Freetocracy

Somewhere between liberal democracy and autocracy lies the political netherworld of the post-Soviet states. Will countries like Georgia, Ukraine and Azerbaijan ever be totally free?

Post-Soviet elections have become elaborately choreographed occasions. The script is now getting so precise that we even know what the preferred winning share of the vote is for an official candidate in the South Caucasus: 53 percent. Twice already this year, 53 percent has been the decisive number in presidential elections in the post-Soviet countries of Georgia and Armenia.

This all stems from the authorities working to organize a desired result by using what the Russians call "the administrative resource": pressure on the media and protégés across the country to deliver the right result on election day. In perfect harmony, the opposition plans just as much for the protests the day after elections as they do for the vote itself. In the latest Azerbaijani elections, opposition activists headed straight for pre-prepared rallies from the polling stations.

Being the leader of a post-Soviet country on the edge of Europe is a delicate balancing act. The proximity of Europe means you are pulled toward making democratic reforms that win you greater favor in the West, larger aid programs, and potential membership in institutions such as the World Trade Organization or NATO.

Yet you also sit at the top of a pyramid of patronage and need to fight hard not to be dislodged from it. Being in opposition in these countries is a miserable lot: ceding power to your opponents means risking being stripped of everything and perhaps going to jail or into exile. Consider that since the end of the Soviet Union in 1991 in the eight countries of the post-Soviet South Caucasus and Central Asia, six leaders have been forced out of office mid-term but an official candidate has never lost a contested election to the opposition.

Elections are especially dangerous times, with the peaceful revolutions in Georgia in 2003, Ukraine in 2004 and Kyrgyzstan in 2005 all springing from disputed votes. In each case the opposition was able to demonstrate that the incumbent had rigged the vote, orchestrate a popular uprising and force the president from office.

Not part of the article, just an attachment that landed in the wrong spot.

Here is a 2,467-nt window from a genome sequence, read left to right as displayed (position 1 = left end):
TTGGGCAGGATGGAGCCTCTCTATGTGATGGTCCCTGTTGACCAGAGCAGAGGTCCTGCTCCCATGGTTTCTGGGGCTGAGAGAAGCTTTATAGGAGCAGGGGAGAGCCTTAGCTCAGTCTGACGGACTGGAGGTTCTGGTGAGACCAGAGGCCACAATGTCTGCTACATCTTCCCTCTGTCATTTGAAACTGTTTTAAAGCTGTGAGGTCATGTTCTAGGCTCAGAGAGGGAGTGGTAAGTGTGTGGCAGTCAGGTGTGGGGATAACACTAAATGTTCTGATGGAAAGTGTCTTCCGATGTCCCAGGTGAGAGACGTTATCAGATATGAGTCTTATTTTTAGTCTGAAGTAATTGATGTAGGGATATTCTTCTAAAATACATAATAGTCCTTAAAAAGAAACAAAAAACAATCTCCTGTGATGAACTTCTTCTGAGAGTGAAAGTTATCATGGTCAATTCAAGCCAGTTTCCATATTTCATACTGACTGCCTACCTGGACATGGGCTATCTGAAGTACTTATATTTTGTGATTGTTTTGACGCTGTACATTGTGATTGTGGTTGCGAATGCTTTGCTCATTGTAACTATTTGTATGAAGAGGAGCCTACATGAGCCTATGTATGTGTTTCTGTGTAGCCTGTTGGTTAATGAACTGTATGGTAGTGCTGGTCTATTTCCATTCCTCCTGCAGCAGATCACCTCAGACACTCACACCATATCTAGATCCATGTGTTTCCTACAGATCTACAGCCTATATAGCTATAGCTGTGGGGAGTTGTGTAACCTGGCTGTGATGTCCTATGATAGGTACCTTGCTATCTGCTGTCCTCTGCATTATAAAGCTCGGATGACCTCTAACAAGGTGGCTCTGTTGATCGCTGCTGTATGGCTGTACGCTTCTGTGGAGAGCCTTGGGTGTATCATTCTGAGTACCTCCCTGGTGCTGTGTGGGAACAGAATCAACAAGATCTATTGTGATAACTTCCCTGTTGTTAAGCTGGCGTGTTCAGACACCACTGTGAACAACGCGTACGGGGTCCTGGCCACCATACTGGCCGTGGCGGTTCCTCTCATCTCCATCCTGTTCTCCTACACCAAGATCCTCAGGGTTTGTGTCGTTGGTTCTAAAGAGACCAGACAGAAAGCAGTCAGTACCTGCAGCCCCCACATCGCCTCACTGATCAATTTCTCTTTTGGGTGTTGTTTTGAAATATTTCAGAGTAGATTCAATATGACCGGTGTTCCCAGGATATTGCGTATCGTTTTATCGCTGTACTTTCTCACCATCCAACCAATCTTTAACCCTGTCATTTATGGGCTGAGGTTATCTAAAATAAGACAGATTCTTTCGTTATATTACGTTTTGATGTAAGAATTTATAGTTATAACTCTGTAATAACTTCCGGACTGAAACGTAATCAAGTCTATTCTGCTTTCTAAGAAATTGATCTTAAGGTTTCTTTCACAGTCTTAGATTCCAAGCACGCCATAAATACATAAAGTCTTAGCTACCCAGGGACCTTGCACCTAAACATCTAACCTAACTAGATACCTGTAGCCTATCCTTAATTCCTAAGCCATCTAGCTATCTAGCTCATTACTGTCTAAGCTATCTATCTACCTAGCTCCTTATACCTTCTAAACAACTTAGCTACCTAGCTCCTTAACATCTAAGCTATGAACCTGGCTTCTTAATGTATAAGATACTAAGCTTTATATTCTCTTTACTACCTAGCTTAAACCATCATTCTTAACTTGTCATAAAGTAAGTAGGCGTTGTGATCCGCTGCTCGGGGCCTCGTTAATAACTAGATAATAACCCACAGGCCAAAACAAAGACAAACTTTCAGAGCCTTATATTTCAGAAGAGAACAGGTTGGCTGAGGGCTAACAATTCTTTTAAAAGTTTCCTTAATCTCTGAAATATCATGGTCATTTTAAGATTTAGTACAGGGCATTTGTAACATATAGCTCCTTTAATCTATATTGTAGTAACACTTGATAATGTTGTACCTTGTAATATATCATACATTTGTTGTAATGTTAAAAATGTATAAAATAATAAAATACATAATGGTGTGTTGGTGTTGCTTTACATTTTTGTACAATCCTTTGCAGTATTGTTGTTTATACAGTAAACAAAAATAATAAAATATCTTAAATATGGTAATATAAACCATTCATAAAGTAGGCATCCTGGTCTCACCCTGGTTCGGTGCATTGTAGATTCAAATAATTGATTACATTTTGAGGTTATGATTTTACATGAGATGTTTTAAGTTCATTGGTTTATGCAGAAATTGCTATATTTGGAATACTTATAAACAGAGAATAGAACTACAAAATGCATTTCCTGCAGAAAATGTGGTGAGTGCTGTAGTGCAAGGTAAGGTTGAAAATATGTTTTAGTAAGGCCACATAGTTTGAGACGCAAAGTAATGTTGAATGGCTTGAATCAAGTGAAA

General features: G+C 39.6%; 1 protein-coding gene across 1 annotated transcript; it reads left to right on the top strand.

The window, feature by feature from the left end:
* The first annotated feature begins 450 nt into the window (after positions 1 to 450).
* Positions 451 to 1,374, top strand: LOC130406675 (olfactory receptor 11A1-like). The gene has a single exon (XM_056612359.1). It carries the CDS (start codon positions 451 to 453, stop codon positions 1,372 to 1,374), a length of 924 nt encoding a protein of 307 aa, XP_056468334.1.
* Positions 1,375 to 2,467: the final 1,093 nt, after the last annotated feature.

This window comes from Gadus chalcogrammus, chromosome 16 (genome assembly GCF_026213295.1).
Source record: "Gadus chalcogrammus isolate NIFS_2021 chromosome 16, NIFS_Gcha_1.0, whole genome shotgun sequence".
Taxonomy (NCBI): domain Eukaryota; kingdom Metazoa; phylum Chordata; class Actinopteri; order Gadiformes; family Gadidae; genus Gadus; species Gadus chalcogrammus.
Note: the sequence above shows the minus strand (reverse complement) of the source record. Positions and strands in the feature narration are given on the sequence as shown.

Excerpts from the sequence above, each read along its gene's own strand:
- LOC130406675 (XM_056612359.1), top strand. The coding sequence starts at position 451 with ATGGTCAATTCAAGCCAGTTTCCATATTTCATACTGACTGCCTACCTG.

In January, Mikheil Saakashvili was declared to have been reelected as president of Georgia with 53.4 percent of the vote. In February Serzh Sarkisian, the Armenian prime minister and official candidate, was declared the winner of that country's presidential election with 52.8 percent of the vote.

In both cases that number sent a double message: to the nation that the official candidate had soundly beaten his opponents and to the world that the margin of victory had been modest and the vote had been fair.

These elections were in fact not massively rigged. It is possible that both Saakashvili and Sarkisian might have been elected in an entirely free and fair vote. The trouble is that we will never know if that would have happened. What did take place was fairly widespread vote-rigging and heavily skewed media coverage sharply in favor of the official candidate. This in turn naturally provoked anger from the Georgian and Armenian oppositions, who complained that their elections have been stolen.

In Georgia this triggered two months of protests, a hunger strike and domestic political turmoil. The opposition's passions have been muted by two considerations: the widespread public perception that their candidate, a colorless member of parliament named Levan Gagechiladze, would have lost a runoff contest against the charismatic Saakashvili anyway; and the fact that they still have a good chance of reducing Saakashvili's authority by doing well in parliamentary elections scheduled for May.

The Armenian case has been far more tragic. The vote-rigging there was more open, the divergence from democracy more blatant. The opposition candidate was also much more formidable, being Armenia's first post-independence president, Levon Ter-Petrosian. Once the official results were announced, Ter-Petrosian's furious supporters poured out onto the streets and set up camp in the center of the city, demanding a recount of the vote.

On March 1, outgoing president Robert Kocharian sent in the security forces to break up the tent camp and the protestors resisted. Street fighting broke out, with official forces using firearms and the opposition employing improvised weapons and barricades. At least eight people were killed and more than one hundred opposition activists are still in jail. Ter-Petrosian was put under de facto house arrest. Armenia is now a land divided and the government has a huge legitimacy deficit.

All this is bad enough for these small countries still seeking to emerge into the European mainstream.

What makes it even worse is the role the third member of this electoral dance-the international community in the shape of election observing teams-played in letting these crises occur. Through a combination of cynicism and incompetence, Western governments put an imprimatur of approval on both these elections that stoked the internal conflicts.

International election monitoring missions, generally led by the fifty-six-member Organization for Security and Cooperation in Europe (OSCE), have become an integral part of all votes in the former-Communist world since 1991.

The missions generally fall into two parts. The professional side of things is handled by the Warsaw-based arm of the OSCE, the unfortunately titled Office for Democratic Institutions and Human Rights (because its ODIHR acronym sounds like the English "oh dear") which sets up a long-term monitoring mission, looking at media coverage and the campaign as a whole.

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